Instead of waiting, I decided to see if I could get this running in VirtualBox on my laptop with only 8GB of RAM. I originally went to Azure as I didn't think I could get a three-VM environment running successfully on a machine with this amount of resources, but to my surprise, it was actually successful. Also, since the networking all ran within my local environment, there were no Availability Set-type constructs to worry about like in Azure.
Not ideal as 1GB RAM VMs, but they fit!
After setting up all three VMs in their particular roles while networking was configured to NAT so I could get all the necessary Windows Server and SQL Server updates, I changed the network to Host-Only so I could have things run privately within my laptop. I also created an additional Host-Only network inside VirtualBox so I could switch individual machines over to the other network to test for split-brain scenarios.
I installed the Failover Clustering feature on each VM, including the DC. The reason I installed this role on the domain controller was because I wanted to centrally manage the cluster from the console of this machine only. I also installed SQL Server Management Studio on the domain controller for the same reason. I launched Failover Cluster Manager and started the cluster validation wizard. I validated a cluster configuration and created the cluster using my fresh SQL1 and SQL2 machines. The cluster was then created after the validation was successful.
I then created a share on the domain controller to use as a witness for the cluster. This makes the cluster more reliable as this helps avoid split-brain when the primary node fails. Without that third vote, if the primary fails, the cluster is down as 50% of the votes is not a majority. I configured Full Control
permissions for the SQL1$ and SQL2$ machine accounts to this share as SQL was running under the default service accounts on these machines. The SQL service accounts need full access to read and write to these shares for the file share witness to work properly. I then used the Failover Cluster Manager to modify the quorum configuration to use the file share witness.
Can I get a witness?
Why yes. Yes I can.
Choose a file share path, but choose wisely. For while the true file share path will bring you green check marks in the validation screen, the false path will take them from you.
Now witness the firepower of this fully armed and operational battle station! I mean, cluster…
Now that the Windows Server Failover Cluster was set up, it was time to create the Availability Group. But before this can be done in SSMS, there is one odd trick I had to perform in order to enable AGs on each instance. I had to visit my old pal SQL Server Configuration Manager and Enable AlwaysOn Availability Groups at the instance level.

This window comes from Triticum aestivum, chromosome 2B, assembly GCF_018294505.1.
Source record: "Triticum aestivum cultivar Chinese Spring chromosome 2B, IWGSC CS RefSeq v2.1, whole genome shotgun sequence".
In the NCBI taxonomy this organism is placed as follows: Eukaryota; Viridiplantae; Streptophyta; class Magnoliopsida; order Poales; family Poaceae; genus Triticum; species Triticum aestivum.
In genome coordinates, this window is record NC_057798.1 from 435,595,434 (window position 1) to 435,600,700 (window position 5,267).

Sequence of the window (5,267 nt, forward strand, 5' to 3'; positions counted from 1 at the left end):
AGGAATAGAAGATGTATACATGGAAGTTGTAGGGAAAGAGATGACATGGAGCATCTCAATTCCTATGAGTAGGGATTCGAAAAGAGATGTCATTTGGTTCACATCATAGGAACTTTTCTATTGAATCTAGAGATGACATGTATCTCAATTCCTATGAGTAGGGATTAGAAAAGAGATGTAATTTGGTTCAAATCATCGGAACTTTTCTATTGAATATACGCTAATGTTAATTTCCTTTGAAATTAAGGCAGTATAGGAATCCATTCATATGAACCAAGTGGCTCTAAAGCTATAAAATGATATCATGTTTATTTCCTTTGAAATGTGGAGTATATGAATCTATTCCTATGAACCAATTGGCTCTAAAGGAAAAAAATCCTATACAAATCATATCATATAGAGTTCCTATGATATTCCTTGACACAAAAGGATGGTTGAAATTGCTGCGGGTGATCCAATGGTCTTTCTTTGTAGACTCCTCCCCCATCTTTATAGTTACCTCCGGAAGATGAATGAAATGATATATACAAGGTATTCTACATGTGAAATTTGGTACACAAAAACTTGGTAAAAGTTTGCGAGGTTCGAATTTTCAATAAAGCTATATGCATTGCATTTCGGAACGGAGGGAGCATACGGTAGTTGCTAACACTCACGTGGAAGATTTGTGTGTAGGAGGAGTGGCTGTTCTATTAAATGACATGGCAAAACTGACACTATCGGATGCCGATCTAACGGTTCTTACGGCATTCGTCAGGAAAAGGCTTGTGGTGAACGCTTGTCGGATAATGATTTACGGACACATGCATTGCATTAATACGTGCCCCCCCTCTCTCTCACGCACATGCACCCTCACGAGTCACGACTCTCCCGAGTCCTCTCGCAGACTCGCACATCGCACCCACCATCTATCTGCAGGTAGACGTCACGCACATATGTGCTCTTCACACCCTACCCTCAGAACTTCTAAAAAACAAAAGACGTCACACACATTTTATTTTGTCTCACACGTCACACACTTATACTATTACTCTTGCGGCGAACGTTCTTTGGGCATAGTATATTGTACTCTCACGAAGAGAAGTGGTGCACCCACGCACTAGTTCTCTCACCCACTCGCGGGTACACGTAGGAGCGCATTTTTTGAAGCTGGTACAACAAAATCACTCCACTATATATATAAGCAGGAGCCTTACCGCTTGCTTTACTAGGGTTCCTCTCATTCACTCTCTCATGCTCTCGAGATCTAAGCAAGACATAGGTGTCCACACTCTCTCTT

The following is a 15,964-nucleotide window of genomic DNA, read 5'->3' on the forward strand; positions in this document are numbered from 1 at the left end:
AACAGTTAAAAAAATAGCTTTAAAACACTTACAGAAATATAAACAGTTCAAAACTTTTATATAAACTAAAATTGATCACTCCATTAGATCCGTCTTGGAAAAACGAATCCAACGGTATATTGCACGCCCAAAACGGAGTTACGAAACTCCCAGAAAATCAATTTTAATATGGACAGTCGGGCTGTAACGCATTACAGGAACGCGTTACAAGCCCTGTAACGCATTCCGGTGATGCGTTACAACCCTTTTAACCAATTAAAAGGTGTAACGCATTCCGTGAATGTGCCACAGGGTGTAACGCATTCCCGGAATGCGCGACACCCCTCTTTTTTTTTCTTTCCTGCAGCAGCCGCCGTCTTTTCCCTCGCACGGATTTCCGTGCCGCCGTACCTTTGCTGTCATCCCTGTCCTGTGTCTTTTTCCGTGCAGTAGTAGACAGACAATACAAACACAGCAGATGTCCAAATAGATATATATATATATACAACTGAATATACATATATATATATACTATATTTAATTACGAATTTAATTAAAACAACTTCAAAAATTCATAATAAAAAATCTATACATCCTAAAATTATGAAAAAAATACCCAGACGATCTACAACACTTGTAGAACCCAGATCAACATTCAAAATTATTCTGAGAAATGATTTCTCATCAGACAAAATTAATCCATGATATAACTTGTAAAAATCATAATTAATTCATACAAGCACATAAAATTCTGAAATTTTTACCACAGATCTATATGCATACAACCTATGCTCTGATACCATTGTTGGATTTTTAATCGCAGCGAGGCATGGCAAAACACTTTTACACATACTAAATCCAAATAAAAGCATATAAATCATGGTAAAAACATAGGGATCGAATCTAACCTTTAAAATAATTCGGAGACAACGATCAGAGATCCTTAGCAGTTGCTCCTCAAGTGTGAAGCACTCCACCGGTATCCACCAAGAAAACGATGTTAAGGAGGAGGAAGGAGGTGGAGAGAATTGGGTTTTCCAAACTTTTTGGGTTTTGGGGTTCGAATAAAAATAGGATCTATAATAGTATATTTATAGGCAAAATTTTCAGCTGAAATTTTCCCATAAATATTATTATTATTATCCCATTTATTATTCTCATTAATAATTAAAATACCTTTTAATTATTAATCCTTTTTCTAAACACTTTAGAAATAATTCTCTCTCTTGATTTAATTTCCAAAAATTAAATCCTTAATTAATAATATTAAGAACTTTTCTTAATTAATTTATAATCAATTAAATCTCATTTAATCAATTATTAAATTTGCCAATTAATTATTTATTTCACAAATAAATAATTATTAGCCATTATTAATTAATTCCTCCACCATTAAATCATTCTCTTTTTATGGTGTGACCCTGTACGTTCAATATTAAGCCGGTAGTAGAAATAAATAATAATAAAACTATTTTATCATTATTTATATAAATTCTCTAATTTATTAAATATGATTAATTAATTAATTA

Checking this box is equivalent to taking the red pill
Of course, I was greeted with one of the many pleasant Microsoft dialog boxes letting me know "You knew you were going to have to bounce the instance for this, right?"
So I can bounce the service at my leisure? Good deal!
Clicking OK did not bounce the instance for me. However, if I wanted to disable AGs for this instance, it will not only require a service restart if I wanted to save the setting, but it would restart it right then and there if I clicked Yes. Beware!
So you are going to force me to bounce service, I think? This is mostly clear to the initiated. But to the uninitiated, this could catch you off-guard. Be careful hitting Yes!
Now that I had enabled both instances for AGs, it was time to open up SSMS, right-click that new AlwaysOn High Availability node and choose New Availability Group Wizard. Ah, back to the warm comfort of Management Studio at last. The first thing that the wizard told me was that I needed to take a backup of the database in question. It clearly stated "Full backup required" in the first wizard step. I was using Microsoft's Wide World Importers canned database that I had just restored, but I hadn't taken any backups yet, so I created a backup manually. Going back into the AG Setup wizard, it then stated "Meets prerequisites" and allowed me to click Next. The next screen asked for several pieces of information, the first of which were the replica instances that I wanted to use. SQL1 was already chosen as this was where the database originally resided. There was an Add Replica button as well as an Add Azure Replica button which is a compelling deployment option which I would like to try when I have MSDN credits again. For the time being, I chose Add Replica and chose the SQL2 instance.